21_russell - 24.01 Classics of Western Philosophy Prof Rae...

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24.01 Classics of Western Philosophy Prof. Rae Langton VI. Russell Lecture 2 1 . The Problems of Philosophy 1. Brief biographical remarks. Russell’s life spanned nearly a century ((1872-1970), and brings us from the historical period to the contemporary. His work in logic, philosophy of language and mathematics was revolutionary, although he ultimately failed in his ambition to prove that mathematics can be reduced to logic (in Principia Mathematica , co-authored with Whitehead). He was an outspoken atheist, and a vociferous protester against the First World War and the Vietnam war. He founded the Campaign for Nuclear Disarmament. He was married four times, sacked twice (once from Trinity college, Cambridge; once from the Barnes Foundation in Pennsylvania), and imprisoned twice. He was awarded the Nobel Prize for Literature in 1950. 2. Chapter I. Appearance and Reality. In this chapter Russell shows how philosophy can make us question the most ordinary of our beliefs. He begins, as Descartes does, with the question, what can we know, what can we be certain of? And he says that in the search for certainty it is natural to begin with our present experiences . But what exactly do our present sensory experiences reveal? This chapter is reminiscent of both Descartes and Hume, in its insistence that our senses do not in fact justify the beliefs that we base on them. We think that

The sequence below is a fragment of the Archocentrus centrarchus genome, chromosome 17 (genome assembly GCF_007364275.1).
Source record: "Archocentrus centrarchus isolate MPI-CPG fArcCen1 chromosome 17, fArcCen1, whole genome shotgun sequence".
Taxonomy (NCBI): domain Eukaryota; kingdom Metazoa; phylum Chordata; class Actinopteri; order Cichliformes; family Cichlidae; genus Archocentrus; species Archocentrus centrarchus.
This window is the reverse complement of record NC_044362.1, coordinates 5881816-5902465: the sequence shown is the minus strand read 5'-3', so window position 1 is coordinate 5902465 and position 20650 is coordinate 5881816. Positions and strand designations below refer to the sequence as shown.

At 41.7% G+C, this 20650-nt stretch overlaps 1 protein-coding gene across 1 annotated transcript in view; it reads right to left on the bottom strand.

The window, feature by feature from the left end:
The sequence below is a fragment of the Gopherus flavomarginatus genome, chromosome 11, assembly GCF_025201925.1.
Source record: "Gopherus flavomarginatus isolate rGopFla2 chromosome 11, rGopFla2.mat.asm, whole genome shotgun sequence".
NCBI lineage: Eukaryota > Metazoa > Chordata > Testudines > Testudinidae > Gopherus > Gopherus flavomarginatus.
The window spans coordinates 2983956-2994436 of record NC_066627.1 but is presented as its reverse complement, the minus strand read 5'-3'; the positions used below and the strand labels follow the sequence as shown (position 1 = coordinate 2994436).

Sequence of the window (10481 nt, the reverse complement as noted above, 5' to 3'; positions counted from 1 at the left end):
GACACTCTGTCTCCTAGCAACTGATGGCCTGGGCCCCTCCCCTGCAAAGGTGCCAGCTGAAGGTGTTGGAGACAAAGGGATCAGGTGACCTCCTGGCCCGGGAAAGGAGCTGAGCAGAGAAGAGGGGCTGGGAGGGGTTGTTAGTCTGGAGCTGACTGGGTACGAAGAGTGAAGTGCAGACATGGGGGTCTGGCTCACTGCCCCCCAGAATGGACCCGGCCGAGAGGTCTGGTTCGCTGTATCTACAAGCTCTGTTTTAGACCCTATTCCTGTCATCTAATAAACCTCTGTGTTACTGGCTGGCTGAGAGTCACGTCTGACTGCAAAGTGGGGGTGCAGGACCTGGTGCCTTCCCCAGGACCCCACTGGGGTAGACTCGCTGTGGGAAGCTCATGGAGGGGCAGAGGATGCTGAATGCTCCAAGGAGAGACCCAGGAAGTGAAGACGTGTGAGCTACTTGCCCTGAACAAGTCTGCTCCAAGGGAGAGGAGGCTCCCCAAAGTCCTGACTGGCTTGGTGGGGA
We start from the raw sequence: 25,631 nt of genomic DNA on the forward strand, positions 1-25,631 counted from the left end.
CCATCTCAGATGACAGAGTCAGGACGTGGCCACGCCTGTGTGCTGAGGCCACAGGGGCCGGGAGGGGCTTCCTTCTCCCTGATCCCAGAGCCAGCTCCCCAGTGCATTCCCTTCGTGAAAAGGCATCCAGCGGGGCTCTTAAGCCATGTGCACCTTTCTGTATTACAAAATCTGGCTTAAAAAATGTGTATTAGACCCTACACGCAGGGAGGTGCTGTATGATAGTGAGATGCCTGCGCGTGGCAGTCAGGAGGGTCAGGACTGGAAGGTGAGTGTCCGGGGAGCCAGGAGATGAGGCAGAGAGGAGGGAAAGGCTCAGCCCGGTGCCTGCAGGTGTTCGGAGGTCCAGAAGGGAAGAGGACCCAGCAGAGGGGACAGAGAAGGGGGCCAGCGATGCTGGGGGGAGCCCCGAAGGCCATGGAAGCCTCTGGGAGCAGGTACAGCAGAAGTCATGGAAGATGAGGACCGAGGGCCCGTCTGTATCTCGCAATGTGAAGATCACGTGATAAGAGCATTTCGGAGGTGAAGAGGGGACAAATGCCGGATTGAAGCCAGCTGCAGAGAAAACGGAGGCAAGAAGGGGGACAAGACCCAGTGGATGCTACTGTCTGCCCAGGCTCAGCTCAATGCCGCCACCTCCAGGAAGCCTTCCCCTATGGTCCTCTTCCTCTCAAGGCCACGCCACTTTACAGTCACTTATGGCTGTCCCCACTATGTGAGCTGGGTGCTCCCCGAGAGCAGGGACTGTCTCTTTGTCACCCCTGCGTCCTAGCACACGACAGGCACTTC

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This note was uploaded on 01/25/2012 for the course PHIL 201H1F taught by Professor Derekallen during the Fall '10 term at University of Toronto.

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21_russell - 24.01 Classics of Western Philosophy Prof Rae...

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